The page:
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Posts Tagged with "Black lives"

Against racism, for hope and healing, support Coyote and his family as he returns to jail

January 22, 2017

Coyote Acabo caught a felony assault case in July of 2015 during a Black Lives Matter protest while defending a comrade who was put in a chokehold by a white inebriated man enraged that his good time country music show was interrupted by a group of cacophonous, banner-bearing protesters. The Bay View met Coyote years ago when he was locked up in Nevada and sent us one of his brilliant commentaries on the evils of imprisonment. We rejoiced with him when he was released and ask readers to support him now as he’s locked up for doing the right thing. Donate what you can at https://rally.org/supportcoyoteacabo.

Black Power, Black Lives and Pan-Africanism Conference underway now in Jackson, Mississippi

June 18, 2016

Fifty years ago, on June 16, 1966, in Greenwood, Mississippi, Student Nonviolent Coordinating Committee (SNCC) Chair Kwame Ture, then known as Stokely Carmichael, addressed a crowd of youthful demonstrators and the media covering the militant March Against Fear and forcefully re-echoed our millennial and generational demand for “Black Power.”

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Filed Under: California and the U.S.
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Longtime Fillmore-Western Addition artist Eugene White gets fresh recognition

February 14, 2016

Artist Eugene White hails from southwestern Arkansas but has worked quietly in his studio and gallery along the 21-Hayes line for over 50 years. Lately, he’s had some overdue attention as one of the few remaining Black artists to live and work in San Francisco: He’s featured in an installation at the newly redesigned Buchanan Mall, where he’s honored with a portrait and a listening station delivering his untold story.

Until we win: Black labor and liberation in the disposable era

October 23, 2015

“An American Nightmare: Black Labor and Liberation” will be transformed from paper to the screen with a Kickstarter campaign to raise money for a seven-part film series co-produced by Deep Dish TV and Cooperation Jackson and directed by Kali Akuno. Please go to Kickstarter and donate as generously as you can before Nov. 7. The theme: 150 years since an end to chattel slavery, anti-Black racism is still a virulent force in the U.S. The cause? The path to liberation?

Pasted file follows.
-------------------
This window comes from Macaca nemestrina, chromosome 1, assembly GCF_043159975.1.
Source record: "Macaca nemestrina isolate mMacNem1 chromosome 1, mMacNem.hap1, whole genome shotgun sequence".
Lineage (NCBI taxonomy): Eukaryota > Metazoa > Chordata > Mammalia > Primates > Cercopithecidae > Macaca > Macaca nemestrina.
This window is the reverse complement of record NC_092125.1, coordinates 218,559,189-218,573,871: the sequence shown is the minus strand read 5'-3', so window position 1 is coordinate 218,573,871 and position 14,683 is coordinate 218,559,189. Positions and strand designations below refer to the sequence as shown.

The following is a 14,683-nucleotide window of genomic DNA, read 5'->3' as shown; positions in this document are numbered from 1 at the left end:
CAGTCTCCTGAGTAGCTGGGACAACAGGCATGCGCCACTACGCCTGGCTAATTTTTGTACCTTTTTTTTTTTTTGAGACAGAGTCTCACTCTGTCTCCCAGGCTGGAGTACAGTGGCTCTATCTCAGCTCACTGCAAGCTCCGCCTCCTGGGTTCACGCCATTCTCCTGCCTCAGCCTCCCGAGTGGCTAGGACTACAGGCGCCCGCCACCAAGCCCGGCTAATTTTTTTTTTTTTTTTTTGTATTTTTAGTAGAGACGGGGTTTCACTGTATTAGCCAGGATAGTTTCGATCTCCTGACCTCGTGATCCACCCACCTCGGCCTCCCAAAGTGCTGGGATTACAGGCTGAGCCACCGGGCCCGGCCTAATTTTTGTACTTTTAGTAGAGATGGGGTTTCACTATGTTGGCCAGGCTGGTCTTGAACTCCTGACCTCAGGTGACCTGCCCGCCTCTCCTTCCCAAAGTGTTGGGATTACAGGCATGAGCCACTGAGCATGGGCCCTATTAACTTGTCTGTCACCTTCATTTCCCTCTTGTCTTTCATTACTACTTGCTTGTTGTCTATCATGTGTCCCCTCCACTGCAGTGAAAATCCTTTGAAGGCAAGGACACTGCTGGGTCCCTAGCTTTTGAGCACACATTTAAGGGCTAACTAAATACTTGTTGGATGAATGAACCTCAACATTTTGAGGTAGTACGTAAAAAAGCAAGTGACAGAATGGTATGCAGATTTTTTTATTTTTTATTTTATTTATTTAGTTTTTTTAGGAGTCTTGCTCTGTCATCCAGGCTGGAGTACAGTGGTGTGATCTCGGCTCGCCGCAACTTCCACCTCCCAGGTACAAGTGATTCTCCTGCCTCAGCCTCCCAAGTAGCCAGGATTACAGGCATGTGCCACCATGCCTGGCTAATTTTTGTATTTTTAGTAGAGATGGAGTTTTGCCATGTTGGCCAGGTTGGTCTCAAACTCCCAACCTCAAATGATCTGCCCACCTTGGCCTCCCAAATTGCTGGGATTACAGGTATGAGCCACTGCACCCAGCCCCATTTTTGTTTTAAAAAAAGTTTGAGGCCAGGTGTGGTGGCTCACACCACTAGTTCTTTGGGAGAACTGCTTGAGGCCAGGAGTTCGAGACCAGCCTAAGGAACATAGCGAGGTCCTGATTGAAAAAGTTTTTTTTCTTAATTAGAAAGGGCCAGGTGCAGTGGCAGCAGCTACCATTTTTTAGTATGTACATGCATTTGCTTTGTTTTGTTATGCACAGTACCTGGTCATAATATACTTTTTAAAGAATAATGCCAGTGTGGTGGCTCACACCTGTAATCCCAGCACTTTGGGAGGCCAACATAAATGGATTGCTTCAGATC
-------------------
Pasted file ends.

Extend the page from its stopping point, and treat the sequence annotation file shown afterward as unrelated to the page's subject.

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Filed Under: California and the U.S.
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The Movement for Black Lives Convening walks the talk, rescues teen from cops: We are the ones we’ve been waiting for

August 11, 2015

Do they think that we are stupid? We were there. We have the pictures. We have the video. We heard what they said. We saw what they did. Yet, publications blatantly misrepresent the truth, posing serious harm to Black lives. These misrepresentations actively push forth a narrative that absolves law enforcement of the brutality and racism they inflict and, ultimately, blame victims for their own repression. We are not here for it.

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Filed Under: California and the U.S.
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Wanda’s Picks for February 2015

February 6, 2015

Given the trajectory of 2014 regarding Black lives, perhaps February would be a great time to reflect on what bell hooks calls “the love ethic,” a principle Dr. King embodied and preached. Langston Hughes would have been 116 on Feb. 1 (his mother, Carrie Langston, was born Jan. 22, 1873). Albert Woodfox will be 68 on Feb. 19. Hopefully he will be eating cake under some sunny sky, a freed man by then.

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Filed Under: Culture Stories
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West Oakland unites to keep Black families in their homes!

February 4, 2015

A Black West Oakland family is set to be forcefully thrown out of their home in days by NationStar Bank. Annette Miller and her family have lived in their home for the last 60 years and are among the oldest Black homeowners in a quickly gentrifying West Oakland. “They’ve foreclosed on a lot of people around here.” Neighbors have pledged to fight back to keep this home in the hands of the Miller family.

Thousands of Black lives mattered in Nigeria, but the world didn’t pay attention

January 15, 2015

From a bombed NAACP office in Colorado to the decimated town of Baga, Nigeria, acts of terrorism against Black people and institutions have failed to generate much attention in the United States this past week. Most of the Western world and its political leaders have, instead, turned their eyes to Paris, France – the location of satirical magazine Charlie Hebdo. While the world holds its arms out in sympathy for Charlie Hebdo, we who believe in freedom must seek justice for Black people around the world – including for the victims of Boko Haram. We must continue to say that all Black lives matter, even when the world refuses to see it.

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Filed Under: Africa and the World
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